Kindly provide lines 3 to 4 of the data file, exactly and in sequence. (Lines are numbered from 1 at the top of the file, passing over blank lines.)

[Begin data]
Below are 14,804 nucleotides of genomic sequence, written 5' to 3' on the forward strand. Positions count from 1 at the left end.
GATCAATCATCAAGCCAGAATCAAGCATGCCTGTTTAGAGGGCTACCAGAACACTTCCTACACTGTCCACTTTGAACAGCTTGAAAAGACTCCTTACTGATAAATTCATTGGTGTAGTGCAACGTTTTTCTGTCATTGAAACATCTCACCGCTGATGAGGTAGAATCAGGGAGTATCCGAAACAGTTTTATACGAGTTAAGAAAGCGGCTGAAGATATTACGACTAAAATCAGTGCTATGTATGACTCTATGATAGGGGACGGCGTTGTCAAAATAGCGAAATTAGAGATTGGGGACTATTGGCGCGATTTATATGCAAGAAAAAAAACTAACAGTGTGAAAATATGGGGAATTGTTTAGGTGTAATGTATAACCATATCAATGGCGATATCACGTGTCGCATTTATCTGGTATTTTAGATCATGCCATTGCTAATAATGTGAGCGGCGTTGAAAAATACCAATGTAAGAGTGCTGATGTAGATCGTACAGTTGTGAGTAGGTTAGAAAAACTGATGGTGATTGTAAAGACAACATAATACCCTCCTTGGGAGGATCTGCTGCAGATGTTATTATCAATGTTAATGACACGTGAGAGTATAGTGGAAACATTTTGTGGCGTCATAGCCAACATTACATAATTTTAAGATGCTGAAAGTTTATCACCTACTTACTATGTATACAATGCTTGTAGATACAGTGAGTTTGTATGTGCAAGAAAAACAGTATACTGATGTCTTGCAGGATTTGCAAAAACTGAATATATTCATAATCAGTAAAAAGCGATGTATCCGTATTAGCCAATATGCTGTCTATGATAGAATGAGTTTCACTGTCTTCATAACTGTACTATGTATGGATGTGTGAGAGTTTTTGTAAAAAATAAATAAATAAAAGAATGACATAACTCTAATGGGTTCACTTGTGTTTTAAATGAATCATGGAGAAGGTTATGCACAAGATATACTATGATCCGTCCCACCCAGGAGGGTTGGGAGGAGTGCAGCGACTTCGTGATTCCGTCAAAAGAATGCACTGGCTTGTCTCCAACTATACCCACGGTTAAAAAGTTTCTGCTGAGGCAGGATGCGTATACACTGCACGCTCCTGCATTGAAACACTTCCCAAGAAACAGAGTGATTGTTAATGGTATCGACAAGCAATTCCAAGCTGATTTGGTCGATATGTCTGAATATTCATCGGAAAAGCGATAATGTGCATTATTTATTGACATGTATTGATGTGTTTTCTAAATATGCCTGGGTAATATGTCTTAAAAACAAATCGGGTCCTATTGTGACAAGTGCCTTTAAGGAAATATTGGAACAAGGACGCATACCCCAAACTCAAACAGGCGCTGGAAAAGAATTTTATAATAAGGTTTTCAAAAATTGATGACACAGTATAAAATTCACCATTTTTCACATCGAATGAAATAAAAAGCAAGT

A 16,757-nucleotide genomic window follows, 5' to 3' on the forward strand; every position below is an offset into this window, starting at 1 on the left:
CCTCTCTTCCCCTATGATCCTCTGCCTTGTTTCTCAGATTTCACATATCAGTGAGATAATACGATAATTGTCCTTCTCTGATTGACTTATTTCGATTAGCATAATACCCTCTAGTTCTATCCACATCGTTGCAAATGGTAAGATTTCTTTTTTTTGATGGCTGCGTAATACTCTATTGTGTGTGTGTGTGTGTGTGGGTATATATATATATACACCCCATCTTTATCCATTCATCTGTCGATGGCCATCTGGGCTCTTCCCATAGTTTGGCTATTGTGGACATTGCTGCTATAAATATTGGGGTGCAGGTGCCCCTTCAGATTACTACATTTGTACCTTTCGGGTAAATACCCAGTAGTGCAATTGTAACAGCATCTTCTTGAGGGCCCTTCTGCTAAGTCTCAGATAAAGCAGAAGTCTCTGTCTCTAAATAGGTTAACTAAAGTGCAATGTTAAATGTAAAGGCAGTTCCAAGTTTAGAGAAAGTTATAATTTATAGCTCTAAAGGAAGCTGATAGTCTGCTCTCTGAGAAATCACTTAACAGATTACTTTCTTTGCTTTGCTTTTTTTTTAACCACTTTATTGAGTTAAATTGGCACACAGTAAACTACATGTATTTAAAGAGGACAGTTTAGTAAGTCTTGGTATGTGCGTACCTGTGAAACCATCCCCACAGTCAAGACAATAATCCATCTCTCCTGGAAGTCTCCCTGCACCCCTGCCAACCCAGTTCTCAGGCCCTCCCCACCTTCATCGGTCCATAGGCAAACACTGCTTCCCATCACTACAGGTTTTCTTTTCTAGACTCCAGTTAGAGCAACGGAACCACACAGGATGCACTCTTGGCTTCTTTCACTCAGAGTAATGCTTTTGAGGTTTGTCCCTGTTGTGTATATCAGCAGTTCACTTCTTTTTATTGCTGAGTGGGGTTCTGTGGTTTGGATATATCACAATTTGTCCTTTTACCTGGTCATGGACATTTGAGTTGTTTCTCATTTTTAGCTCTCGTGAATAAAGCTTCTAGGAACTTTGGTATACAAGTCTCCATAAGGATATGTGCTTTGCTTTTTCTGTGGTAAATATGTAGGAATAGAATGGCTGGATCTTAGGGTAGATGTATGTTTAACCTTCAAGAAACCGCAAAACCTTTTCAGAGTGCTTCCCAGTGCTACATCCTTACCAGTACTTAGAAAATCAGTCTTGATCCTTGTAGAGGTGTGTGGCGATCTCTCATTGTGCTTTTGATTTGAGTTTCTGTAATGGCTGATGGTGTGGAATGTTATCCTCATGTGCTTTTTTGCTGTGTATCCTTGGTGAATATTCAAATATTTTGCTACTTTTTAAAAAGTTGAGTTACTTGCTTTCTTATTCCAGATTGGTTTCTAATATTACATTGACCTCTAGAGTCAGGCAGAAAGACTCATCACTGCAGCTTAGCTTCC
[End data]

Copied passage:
A 16,757-nucleotide genomic window follows, 5' to 3' on the forward strand; every position below is an offset into this window, starting at 1 on the left:
CCTCTCTTCCCCTATGATCCTCTGCCTTGTTTCTCAGATTTCACATATCAGTGAGATAATACGATAATTGTCCTTCTCTGATTGACTTATTTCGATTAGCATAATACCCTCTAGTTCTATCCACATCGTTGCAAATGGTAAGATTTCTTTTTTTTGATGGCTGCGTAATACTCTATTGTGTGTGTGTGTGTGTGTGGGTATATATATATATACACCCCATCTTTATCCATTCATCTGTCGATGGCCATCTGGGCTCTTCCCATAGTTTGGCTATTGTGGACATTGCTGCTATAAATATTGGGGTGCAGGTGCCCCTTCAGATTACTACATTTGTACCTTTCGGGTAAATACCCAGTAGTGCAATTGTAACAGCATCTTCTTGAGGGCCCTTCTGCTAAGTCTCAGATAAAGCAGAAGTCTCTGTCTCTAAATAGGTTAACTAAAGTGCAATGTTAAATGTAAAGGCAGTTCCAAGTTTAGAGAAAGTTATAATTTATAGCTCTAAAGGAAGCTGATAGTCTGCTCTCTGAGAAATCACTTAACAGATTACTTTCTTTGCTTTGCTTTTTTTTTAACCACTTTATTGAGTTAAATTGGCACACAGTAAACTACATGTATTTAAAGAGGACAGTTTAGTAAGTCTTGGTATGTGCGTACCTGTGAAACCATCCCCACAGTCAAGACAATAATCCATCTCTCCTGGAAGTCTCCCTGCACCCCTGCCAACCCAGTTCTCAGGCCCTCCCCACCTTCATCGGTCCATAGGCAAACACTGCTTCCCATCACTACAGGTTTTCTTTTCTAGACTCCAGTTAGAGCAACGGAACCACACAGGATGCACTCTTGGCTTCTTTCACTCAGAGTAATGCTTTTGAGGTTTGTCCCTGTTGTGTATATCAGCAGTTCACTTCTTTTTATTGCTGAGTGGGGTTCTGTGGTTTGGATATATCACAATTTGTCCTTTTACCTGGTCATGGACATTTGAGTTGTTTCTCATTTTTAGCTCTCGTGAATAAAGCTTCTAGGAACTTTGGTATACAAGTCTCCATAAGGATATGTGCTTTGCTTTTTCTGTGGTAAATATGTAGGAATAGAATGGCTGGATCTTAGGGTAGATGTATGTTTAACCTTCAAGAAACCGCAAAACCTTTTCAGAGTGCTTCCCAGTGCTACATCCTTACCAGTACTTAGAAAATCAGTCTTGATCCTTGTAGAGGTGTGTGGCGATCTCTCATTGTGCTTTTGATTTGAGTTTCTGTAATGGCTGATGGTGTGGAATGTTATCCTCATGTGCTTTTTTGCTGTGTATCCTTGGTGAATATTCAAATATTTTGCTACTTTTTAAAAAGTTGAGTTACTTGCTTTCTTATTCCAGATTGGTTTCTAATATTACATTGACCTCTAGAGTCAGGCAGAAAGACTCATCACTGCAGCTTAGCTTCC